Having been around for more than a few decades, I actually remember when the content industry had *Miss Pittypat moments over every single new thing that they didn't understand and couldn't control...things like the player piano (though that one was before my time), the radio, cable TV, DVRs, etc. The VCR was actually likened to the Boston Strangler once, and when TV was new, the movie industry was sure it was going to kill them.

    It seems that very little has changed throughout history. For example, here's an interesting article showing how desperate the "IP" mobsters can get, and how truly stupid the whole "IP" conversation can become: "And When Even The Death Penalty Doesn’t Deter Copying — What Then?"

    *Miss Pittypat was an overly nervous little character in Gone With the Wind who would feel faint and need her smelling salts at the slightest sign of change in her tiny little world.
    Last edited by Jay Car; June 2nd, 2013 at 04:33 PM. Reason: I edit because I'm a fussy old lady...
    The scientific theory I like best is that the rings of Saturn are composed entirely of lost airline luggage.

  5. #45
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    Re: Pirated Music and Intellectual Property

    Quote Originally Posted by fontis View Post
    Why?
    The factory worker has as much claim to the things he creates (if not more) than the owner of the factory because the factory worker is essentially crafting it (creating something from 'nothing').
    Incorrect. The factory worker does not create the finished product since matter cannot be created or destroyed. He transforms pre-existing materials into a more useful form. That transformation, and not the end product is the fruit of his labor. He exchanges that talent for agreed upon compensation.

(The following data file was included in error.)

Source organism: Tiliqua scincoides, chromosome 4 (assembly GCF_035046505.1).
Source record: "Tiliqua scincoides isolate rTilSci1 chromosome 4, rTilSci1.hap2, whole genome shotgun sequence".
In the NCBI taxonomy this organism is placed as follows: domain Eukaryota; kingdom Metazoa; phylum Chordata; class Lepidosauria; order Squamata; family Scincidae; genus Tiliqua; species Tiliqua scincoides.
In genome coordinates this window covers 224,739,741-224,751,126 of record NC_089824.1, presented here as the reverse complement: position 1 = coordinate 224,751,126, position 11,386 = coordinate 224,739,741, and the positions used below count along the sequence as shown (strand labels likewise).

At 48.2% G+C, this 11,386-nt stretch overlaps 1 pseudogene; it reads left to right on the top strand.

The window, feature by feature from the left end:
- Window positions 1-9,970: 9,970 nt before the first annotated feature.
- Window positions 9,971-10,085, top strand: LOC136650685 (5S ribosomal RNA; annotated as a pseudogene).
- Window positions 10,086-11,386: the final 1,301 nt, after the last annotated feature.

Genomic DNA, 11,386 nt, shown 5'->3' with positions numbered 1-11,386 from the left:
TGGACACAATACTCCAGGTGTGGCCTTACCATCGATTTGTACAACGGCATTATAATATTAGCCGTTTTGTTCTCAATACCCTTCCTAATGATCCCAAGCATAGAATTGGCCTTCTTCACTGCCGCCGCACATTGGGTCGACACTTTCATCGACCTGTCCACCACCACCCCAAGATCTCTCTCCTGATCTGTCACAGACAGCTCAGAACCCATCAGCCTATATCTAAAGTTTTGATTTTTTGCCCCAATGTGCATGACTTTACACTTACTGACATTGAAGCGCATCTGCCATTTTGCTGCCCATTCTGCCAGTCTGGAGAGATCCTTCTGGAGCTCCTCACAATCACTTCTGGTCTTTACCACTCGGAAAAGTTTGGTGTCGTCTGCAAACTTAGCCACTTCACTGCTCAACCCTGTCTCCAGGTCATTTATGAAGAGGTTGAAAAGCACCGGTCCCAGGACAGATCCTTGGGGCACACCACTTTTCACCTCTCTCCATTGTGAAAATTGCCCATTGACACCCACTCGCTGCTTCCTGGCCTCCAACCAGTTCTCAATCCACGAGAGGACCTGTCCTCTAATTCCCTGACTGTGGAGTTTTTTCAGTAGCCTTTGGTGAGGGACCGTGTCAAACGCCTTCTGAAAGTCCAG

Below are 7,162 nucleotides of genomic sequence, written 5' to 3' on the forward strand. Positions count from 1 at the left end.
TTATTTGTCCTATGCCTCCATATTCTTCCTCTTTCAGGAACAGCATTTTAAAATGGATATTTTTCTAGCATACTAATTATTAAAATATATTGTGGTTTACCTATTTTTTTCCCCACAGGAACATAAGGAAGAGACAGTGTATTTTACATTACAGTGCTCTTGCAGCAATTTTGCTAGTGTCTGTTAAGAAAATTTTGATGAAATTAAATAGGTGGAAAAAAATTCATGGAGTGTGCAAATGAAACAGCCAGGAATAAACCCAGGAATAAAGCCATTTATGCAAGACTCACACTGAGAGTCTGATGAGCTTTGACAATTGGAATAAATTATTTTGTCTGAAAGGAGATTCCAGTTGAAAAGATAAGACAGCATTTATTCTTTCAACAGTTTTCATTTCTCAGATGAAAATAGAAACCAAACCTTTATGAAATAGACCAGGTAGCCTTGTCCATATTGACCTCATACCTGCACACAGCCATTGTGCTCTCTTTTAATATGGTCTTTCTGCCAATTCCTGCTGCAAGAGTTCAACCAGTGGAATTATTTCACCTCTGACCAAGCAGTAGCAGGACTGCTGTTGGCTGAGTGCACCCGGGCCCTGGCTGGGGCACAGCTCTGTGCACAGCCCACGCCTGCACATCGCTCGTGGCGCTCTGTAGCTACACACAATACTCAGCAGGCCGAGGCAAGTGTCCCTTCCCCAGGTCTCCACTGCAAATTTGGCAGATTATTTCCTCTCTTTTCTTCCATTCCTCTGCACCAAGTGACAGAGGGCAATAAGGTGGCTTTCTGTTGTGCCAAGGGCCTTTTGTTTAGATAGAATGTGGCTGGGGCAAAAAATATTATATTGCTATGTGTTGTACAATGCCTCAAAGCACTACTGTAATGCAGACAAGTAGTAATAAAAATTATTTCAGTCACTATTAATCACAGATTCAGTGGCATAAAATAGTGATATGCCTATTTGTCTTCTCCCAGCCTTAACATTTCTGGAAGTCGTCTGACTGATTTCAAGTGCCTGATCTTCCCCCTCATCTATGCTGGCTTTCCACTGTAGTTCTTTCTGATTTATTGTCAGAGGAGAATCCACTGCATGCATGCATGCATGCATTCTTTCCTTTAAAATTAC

And since it's wrong to assume that anyone has any claims to anything in the universe except to ones own body etc, you can't claim it reasonable at all.
    The definition of ownership outside oneself is simply absurd and unnatural in its essence. That's why arguing FOR it always becomes such a weird thing, and it's essentially impossible to speak of rights of such manners because the arguments will be arbitrarily based on false assumptions multiple times in an attempt to justify the argument.
    Two people cannot simultaneously digest the same food, or drive the same car to different destinations. Exclusive access to material goods is a natural animal behavior, and the basis of all social contracts. You are exhibiting it every time you access this forum to post. Whether or not you can justify the principle of assuming control of material is irrelevant to the realities of survival. The fact that you don't claim to own things does not change the fact that you do own things.

  6. #46
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    Re: Pirated Music and Intellectual Property

    Quote Originally Posted by eriktheblu View Post